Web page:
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Circuit Notebook

Interesting circuit ideas which we have checked but not built and tested. Contributions from readers are welcome and will be paid for at standard rates.

Charging controller for 12V lead-acid batteries

Many low-cost chargers for 12V lead-acid batteries are little more than a step-down transformer and bridge rectifier. As a result they tend to overcharge a battery if left connected to it for an extended period.

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This simple charging regulator circuit is connected between the charger and the battery and is easily adjusted to prevent the battery being overcharged beyond the optimum level between 13.8V and 14.0V.

P-channel power Mosfet Q1 is connected as a switch in the positive battery lead, controlled by LM311 comparator IC1. IC1 monitors the battery terminal voltage and compares a portion of the battery voltage from trimpot VR1 with a fixed +7.2V at the inverting (-) input. This reference voltage is derived from the battery voltage via a shunt regulator circuit using zener diodes ZD2 and ZD3.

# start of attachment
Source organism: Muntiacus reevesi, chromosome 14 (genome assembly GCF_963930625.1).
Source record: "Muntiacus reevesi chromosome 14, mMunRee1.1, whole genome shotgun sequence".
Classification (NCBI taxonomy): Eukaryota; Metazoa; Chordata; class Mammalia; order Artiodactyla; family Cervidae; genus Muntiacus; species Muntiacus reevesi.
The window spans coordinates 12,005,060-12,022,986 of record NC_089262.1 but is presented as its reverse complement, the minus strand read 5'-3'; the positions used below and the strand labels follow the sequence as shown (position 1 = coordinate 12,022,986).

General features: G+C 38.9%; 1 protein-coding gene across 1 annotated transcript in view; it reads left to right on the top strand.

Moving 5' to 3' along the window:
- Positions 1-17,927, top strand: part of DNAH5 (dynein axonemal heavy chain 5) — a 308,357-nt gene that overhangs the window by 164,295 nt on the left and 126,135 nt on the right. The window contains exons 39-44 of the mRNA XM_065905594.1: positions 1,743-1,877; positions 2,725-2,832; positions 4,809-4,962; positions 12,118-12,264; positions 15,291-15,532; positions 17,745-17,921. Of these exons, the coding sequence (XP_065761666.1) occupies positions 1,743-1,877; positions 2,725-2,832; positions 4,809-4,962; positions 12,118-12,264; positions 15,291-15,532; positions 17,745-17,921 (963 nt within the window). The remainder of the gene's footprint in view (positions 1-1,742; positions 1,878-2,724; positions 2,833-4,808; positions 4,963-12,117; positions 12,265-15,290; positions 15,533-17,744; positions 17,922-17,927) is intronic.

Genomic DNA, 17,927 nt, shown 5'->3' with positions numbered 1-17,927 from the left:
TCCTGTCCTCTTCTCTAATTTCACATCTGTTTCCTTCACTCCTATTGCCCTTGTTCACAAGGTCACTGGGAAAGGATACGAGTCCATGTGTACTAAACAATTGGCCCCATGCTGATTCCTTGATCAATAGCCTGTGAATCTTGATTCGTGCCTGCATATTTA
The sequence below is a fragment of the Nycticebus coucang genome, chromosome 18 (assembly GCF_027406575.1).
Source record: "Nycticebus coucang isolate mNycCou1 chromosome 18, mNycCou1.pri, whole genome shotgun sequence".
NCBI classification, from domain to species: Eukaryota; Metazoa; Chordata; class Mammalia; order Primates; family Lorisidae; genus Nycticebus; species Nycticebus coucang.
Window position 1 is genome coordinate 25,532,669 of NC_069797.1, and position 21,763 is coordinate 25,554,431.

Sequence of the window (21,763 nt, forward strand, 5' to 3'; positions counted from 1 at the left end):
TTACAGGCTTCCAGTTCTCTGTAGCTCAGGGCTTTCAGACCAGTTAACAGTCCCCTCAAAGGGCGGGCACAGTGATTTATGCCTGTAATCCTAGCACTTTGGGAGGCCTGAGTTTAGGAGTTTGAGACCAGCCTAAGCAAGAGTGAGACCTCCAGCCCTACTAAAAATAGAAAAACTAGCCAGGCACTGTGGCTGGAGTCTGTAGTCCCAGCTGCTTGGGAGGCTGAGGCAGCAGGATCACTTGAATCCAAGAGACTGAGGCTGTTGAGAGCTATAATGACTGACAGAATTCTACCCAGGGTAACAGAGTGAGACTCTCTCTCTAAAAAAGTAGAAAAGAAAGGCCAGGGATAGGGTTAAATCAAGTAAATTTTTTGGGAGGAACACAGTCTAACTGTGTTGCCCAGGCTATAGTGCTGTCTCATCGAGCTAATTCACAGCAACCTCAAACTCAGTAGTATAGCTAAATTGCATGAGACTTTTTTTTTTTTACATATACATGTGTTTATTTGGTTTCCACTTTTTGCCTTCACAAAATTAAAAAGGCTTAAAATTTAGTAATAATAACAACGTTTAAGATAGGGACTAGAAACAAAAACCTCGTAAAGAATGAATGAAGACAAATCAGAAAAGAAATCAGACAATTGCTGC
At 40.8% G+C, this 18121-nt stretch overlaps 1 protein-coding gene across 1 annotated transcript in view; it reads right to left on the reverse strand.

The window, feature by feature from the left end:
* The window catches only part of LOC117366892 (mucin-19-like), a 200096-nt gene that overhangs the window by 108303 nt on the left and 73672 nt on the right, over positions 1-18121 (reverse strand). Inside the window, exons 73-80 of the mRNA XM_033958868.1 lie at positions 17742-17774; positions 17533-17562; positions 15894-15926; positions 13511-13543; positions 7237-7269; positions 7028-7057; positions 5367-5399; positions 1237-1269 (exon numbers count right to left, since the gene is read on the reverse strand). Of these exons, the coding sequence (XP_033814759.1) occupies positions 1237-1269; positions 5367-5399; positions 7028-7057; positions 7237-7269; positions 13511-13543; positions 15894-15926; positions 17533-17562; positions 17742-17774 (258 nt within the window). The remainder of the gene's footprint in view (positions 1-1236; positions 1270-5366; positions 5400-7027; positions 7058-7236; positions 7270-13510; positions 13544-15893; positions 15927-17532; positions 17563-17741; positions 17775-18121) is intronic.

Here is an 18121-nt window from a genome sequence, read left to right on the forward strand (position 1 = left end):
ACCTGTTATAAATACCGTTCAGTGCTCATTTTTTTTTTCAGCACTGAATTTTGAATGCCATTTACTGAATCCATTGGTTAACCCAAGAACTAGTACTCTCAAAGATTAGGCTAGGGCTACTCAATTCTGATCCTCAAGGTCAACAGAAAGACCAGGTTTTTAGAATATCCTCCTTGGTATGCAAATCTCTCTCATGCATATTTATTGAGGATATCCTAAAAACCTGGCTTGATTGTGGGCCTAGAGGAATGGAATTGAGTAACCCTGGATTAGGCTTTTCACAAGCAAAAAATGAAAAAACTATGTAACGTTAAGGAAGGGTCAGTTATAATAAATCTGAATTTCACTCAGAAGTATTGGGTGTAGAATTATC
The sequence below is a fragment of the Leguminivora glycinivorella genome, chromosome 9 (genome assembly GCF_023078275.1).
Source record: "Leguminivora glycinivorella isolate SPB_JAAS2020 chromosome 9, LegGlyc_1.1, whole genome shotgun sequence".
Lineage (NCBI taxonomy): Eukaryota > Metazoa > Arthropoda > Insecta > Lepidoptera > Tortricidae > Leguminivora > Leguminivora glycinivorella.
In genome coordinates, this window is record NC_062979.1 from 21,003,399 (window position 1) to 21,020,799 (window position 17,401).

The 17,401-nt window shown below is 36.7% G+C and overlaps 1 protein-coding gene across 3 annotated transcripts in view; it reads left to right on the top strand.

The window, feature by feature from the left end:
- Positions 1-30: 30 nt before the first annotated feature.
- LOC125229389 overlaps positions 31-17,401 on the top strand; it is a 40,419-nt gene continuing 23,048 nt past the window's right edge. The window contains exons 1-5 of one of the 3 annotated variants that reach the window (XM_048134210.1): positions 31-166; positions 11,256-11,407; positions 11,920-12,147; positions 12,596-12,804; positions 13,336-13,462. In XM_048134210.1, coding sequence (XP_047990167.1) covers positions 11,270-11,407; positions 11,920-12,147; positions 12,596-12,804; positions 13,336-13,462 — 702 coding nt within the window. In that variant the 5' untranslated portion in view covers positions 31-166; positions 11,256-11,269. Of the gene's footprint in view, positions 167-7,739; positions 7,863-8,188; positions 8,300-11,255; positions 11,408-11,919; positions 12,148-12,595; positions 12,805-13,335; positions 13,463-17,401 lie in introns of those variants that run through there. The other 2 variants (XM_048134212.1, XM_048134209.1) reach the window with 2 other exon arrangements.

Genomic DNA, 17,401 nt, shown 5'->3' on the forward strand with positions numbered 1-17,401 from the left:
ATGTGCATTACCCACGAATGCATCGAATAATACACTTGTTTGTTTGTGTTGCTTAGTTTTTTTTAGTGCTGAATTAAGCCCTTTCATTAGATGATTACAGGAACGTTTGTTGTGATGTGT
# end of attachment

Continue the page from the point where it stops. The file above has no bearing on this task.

When the battery voltage is below 13.8V, the voltage at TP1 will be lower than 7.2V. Therefore the output of IC1 will switch low, drawing current through LED1 and its series 100W and 1kW resistors and thus providing forward bias for Q1. Q1 switches on, allowing charging current to flow into the battery.

As soon as the battery terminal voltage rises to 13.8V (or the preset voltage), TP1 rises above 7.2V and this causes the output of IC1 to switch high. The current through LED1 falls to zero and Q1 is switched off, preventing any further charging. The 47kW resistor between pins 2 & 7 of IC1 provides about 0.5V of hysteresis so that the battery voltage will need to drop by 500mV or so, before the circuit can turn back on to provide more charge.

Zener diodes ZD1 and ZD4 together with the 22W resistor are added to prevent over-voltage damage to either IC1 or Q1.

Note that although Q1 is being used here as an on-off switch, it has an on-resistance of about 0.2W and therefore needs to be provided with a good heatsink because of the heat dissipation during charging.

We suggest a finned extrusion heatsink like the Jaycar HH-8566, which has a thermal resistance of 2.2°C/W. You’ll need to provide electrical insulation between the device tab and the heatsink though, because the Mosfet tab will be at positive battery potential.

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